Monday, March 3, 2008

French Writing

Someone once told me I was too much of "a should-person." In her opinion, I tended too much to tell myself I should do things. Sometimes I'm multiply focused, a condition which often exhibits the symptoms of distraction, because I tell myself I should be doing x, y, z, and, oh yea, w, too--and why not a and m? Sometimes I'm ultra-focused on one task or project, a trait I learned and/or inherited from my father, who could be dogged, determined, and relentless when he wanted to be so. At other times, I simply take on too much. And at still other times, I invent almost-preposterous "shoulds." For example, I tell myself I really should publish the two novels I have, finally, completed, but to a large degree, that matter doesn't rest with me. That is, I really should try to get the two novels published; easier said than done. (A friend of mine just "sold" her novel to a big publisher. The news absolutely delighted me. It was lovely to learn of the breakthrough. I was vicariously ecstatic.)

For another example, I tell myself I really should read more French writing--in translation. My opportunity for learning to read French well passed long ago. I did take one year of French in college, and my teacher praised my accent in this way: "Your application of a Spanish accent to French is interesting, Monsieur Ostrom." Lo siento mucho, Mademoiselle.

I have read and do like Balzac's fiction. Balzac's writing is a bit like Dickens's in its panoramic, manic vision of society and its layers, but it has somewhat less melodrama and a lot more earthiness. I have read and do appreciate Descartes' philosophy. I think I have read almost everything by Camus, and I like both his fiction and his nonfiction more than a lot. A bit of Zola and some Stendahl. Colette: I love the Claudine novels; they're so smart, so quick and alive. I've taught them (in the one-volume, translated Penguin set) twice. Sartre, who leaves me cold, for some reason. Some of Jacques Prevert's poems. I tend to read about Simone Weil, as oppose to reading what she herself wrote. Quite a lot of Baudelaire and some of the French Symbolists. Vast heaps of Simenon novels. As terrific as they are in English, they must be heavenly in French. An anthology of translated surrealist poetry, which I loved. That's about it, I'm afraid. Awfully spot. I really should read more French writing. (I've seen a lot of French films. Does that count?)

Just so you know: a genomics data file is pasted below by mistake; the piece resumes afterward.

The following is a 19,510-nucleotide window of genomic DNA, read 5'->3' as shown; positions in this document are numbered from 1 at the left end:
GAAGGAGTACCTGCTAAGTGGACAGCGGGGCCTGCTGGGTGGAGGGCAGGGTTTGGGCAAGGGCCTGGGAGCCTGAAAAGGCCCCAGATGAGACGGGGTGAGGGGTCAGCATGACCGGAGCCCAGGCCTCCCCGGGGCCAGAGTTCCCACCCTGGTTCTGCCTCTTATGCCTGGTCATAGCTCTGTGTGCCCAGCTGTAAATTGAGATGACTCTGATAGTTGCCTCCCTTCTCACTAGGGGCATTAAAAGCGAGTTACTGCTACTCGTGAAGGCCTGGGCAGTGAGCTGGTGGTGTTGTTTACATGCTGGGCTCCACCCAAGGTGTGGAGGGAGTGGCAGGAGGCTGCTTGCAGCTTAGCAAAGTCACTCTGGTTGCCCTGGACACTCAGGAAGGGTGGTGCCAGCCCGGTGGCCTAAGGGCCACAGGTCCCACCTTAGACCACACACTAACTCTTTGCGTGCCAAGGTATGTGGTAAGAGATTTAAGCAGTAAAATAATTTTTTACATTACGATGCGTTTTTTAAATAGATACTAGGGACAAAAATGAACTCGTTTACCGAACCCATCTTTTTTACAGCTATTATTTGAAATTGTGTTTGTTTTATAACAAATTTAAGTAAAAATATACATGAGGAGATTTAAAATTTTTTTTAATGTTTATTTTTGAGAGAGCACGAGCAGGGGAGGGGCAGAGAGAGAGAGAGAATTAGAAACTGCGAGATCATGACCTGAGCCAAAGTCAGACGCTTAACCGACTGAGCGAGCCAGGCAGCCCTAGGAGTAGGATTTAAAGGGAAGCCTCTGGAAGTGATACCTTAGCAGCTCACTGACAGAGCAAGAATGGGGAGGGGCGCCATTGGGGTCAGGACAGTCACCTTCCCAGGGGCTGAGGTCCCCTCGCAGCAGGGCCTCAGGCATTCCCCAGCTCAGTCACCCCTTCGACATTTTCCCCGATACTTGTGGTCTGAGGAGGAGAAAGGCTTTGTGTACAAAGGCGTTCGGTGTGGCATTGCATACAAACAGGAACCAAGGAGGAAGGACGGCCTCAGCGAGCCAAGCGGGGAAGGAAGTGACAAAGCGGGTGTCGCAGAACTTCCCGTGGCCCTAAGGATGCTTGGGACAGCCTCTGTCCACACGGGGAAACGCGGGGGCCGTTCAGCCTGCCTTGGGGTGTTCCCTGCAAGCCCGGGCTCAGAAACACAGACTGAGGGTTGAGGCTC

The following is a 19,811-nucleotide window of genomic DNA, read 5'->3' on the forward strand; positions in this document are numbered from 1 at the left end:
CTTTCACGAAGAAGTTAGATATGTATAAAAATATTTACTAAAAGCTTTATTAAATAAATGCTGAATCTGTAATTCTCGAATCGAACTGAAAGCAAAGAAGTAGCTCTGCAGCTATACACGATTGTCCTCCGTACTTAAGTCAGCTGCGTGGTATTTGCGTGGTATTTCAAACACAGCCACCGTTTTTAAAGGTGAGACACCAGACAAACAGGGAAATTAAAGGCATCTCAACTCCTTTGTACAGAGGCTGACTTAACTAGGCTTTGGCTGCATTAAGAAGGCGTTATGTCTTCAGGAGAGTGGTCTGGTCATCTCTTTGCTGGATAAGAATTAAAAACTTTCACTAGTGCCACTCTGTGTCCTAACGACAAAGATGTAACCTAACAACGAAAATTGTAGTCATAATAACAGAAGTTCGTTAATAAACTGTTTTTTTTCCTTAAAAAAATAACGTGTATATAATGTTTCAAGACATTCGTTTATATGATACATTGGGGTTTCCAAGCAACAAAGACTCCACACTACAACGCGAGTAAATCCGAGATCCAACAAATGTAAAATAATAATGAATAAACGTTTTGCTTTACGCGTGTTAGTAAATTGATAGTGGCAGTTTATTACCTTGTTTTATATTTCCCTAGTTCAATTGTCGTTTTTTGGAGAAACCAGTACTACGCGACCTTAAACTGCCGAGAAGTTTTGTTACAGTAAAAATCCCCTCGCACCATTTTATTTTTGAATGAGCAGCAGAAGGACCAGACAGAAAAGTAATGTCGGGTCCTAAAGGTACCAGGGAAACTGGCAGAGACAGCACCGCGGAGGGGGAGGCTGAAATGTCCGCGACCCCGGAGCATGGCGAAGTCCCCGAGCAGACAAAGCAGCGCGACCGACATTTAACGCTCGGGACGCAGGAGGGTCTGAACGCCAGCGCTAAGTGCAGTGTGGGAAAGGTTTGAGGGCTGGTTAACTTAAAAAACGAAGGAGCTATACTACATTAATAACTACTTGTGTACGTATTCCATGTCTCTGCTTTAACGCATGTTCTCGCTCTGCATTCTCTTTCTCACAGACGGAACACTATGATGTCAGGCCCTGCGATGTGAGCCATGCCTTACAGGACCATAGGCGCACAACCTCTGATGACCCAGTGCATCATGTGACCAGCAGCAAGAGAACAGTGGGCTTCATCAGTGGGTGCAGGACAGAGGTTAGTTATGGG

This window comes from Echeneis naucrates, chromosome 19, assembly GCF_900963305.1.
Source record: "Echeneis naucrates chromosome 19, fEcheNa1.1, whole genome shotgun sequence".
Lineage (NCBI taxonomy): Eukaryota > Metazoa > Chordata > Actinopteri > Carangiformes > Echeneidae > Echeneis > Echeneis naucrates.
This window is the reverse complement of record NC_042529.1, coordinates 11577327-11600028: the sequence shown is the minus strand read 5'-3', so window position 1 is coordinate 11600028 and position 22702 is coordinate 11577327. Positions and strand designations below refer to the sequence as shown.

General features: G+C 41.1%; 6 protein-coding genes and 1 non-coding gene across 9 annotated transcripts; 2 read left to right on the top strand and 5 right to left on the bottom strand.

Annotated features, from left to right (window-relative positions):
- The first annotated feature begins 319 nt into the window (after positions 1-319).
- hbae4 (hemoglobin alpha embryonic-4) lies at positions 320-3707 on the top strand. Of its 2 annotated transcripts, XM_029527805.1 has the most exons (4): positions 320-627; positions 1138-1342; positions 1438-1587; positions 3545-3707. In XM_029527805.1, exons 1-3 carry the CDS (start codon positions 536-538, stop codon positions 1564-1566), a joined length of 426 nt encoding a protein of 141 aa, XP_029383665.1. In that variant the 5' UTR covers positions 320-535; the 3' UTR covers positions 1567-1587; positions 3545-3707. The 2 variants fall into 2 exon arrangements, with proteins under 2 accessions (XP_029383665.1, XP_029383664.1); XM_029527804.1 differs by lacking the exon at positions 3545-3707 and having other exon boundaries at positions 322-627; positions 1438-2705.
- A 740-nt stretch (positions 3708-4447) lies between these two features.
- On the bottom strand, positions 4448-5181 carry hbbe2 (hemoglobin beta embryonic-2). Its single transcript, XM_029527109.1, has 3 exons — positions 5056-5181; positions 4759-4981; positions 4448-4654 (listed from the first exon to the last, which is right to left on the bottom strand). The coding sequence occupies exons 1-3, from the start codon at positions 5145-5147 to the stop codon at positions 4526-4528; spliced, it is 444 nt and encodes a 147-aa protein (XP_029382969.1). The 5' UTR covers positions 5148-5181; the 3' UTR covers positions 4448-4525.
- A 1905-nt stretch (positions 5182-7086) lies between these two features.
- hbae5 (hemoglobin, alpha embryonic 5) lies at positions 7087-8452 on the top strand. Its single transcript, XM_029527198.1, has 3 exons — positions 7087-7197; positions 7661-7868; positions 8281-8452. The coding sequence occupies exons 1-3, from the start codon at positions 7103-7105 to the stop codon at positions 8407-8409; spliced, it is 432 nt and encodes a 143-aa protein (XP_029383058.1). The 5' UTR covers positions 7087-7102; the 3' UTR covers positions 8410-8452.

So many shoulds, so little time.
Post a Comment